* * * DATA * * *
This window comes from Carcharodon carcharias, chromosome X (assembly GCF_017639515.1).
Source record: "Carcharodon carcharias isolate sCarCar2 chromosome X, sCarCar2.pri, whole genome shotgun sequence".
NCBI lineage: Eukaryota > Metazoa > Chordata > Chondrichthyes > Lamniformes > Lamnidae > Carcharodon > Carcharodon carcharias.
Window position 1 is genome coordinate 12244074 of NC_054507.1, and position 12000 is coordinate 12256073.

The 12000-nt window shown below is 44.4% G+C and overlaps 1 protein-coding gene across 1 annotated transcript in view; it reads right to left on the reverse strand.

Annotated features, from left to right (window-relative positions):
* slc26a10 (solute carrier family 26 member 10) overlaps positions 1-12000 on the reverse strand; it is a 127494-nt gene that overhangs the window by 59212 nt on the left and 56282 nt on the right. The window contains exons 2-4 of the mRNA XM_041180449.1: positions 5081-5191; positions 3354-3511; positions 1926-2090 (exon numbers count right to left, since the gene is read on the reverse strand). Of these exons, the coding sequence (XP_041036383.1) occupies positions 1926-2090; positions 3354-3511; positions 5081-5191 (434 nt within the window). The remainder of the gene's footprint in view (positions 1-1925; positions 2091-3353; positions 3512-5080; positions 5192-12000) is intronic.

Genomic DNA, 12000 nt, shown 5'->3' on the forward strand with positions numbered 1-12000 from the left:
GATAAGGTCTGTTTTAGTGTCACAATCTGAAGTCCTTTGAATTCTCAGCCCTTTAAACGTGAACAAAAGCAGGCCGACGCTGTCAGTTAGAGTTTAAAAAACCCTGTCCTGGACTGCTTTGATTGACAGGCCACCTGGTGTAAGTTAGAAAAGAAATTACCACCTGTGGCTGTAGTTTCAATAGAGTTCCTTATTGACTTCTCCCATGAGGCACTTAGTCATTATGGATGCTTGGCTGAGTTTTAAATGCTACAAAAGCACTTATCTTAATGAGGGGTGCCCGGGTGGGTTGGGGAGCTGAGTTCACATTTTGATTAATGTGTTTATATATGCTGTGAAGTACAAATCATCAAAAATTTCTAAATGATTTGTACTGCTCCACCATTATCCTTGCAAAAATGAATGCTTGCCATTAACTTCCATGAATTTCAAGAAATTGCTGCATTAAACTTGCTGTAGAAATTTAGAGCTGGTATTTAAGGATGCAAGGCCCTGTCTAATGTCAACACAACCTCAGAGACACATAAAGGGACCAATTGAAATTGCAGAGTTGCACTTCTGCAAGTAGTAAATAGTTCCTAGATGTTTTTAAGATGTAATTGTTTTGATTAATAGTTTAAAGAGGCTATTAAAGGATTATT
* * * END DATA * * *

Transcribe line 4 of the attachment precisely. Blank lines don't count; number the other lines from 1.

Window position 1 is genome coordinate 12244074 of NC_054507.1, and position 12000 is coordinate 12256073.